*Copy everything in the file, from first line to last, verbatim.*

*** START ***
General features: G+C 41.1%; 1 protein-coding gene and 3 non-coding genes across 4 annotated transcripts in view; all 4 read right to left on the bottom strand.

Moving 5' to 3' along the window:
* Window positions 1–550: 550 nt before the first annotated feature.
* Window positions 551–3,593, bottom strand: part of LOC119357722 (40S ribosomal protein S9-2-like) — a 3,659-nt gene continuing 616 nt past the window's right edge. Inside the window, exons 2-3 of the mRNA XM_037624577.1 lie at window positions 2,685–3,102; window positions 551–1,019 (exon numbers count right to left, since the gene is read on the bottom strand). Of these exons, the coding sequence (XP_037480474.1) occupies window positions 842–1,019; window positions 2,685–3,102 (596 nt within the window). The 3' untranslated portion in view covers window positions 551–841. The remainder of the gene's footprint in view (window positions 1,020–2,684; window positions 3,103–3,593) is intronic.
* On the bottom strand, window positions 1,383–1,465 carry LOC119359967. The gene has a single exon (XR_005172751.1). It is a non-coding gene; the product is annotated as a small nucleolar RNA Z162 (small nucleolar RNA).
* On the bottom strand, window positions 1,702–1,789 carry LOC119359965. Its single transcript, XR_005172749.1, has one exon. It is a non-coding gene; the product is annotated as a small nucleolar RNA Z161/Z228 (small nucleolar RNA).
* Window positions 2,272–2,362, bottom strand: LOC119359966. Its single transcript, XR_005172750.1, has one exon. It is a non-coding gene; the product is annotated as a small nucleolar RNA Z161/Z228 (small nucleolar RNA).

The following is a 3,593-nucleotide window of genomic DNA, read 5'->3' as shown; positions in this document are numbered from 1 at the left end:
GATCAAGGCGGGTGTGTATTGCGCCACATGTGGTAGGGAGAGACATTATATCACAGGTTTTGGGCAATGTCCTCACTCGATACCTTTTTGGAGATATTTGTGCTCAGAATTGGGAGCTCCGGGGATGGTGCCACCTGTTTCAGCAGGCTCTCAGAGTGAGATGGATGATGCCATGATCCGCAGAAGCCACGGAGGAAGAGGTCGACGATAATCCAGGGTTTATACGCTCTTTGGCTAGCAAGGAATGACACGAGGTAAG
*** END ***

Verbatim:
General features: G+C 41.1%; 1 protein-coding gene and 3 non-coding genes across 4 annotated transcripts in view; all 4 read right to left on the bottom strand.

Moving 5' to 3' along the window:
* Window positions 1–550: 550 nt before the first annotated feature.
* Window positions 551–3,593, bottom strand: part of LOC119357722 (40S ribosomal protein S9-2-like) — a 3,659-nt gene continuing 616 nt past the window's right edge. Inside the window, exons 2-3 of the mRNA XM_037624577.1 lie at window positions 2,685–3,102; window positions 551–1,019 (exon numbers count right to left, since the gene is read on the bottom strand). Of these exons, the coding sequence (XP_037480474.1) occupies window positions 842–1,019; window positions 2,685–3,102 (596 nt within the window). The 3' untranslated portion in view covers window positions 551–841. The remainder of the gene's footprint in view (window positions 1,020–2,684; window positions 3,103–3,593) is intronic.
* On the bottom strand, window positions 1,383–1,465 carry LOC119359967. The gene has a single exon (XR_005172751.1). It is a non-coding gene; the product is annotated as a small nucleolar RNA Z162 (small nucleolar RNA).
* On the bottom strand, window positions 1,702–1,789 carry LOC119359965. Its single transcript, XR_005172749.1, has one exon. It is a non-coding gene; the product is annotated as a small nucleolar RNA Z161/Z228 (small nucleolar RNA).
* Window positions 2,272–2,362, bottom strand: LOC119359966. Its single transcript, XR_005172750.1, has one exon. It is a non-coding gene; the product is annotated as a small nucleolar RNA Z161/Z228 (small nucleolar RNA).

The following is a 3,593-nucleotide window of genomic DNA, read 5'->3' as shown; positions in this document are numbered from 1 at the left end:
GATCAAGGCGGGTGTGTATTGCGCCACATGTGGTAGGGAGAGACATTATATCACAGGTTTTGGGCAATGTCCTCACTCGATACCTTTTTGGAGATATTTGTGCTCAGAATTGGGAGCTCCGGGGATGGTGCCACCTGTTTCAGCAGGCTCTCAGAGTGAGATGGATGATGCCATGATCCGCAGAAGCCACGGAGGAAGAGGTCGACGATAATCCAGGGTTTATACGCTCTTTGGCTAGCAAGGAATGACACGAGGTAAG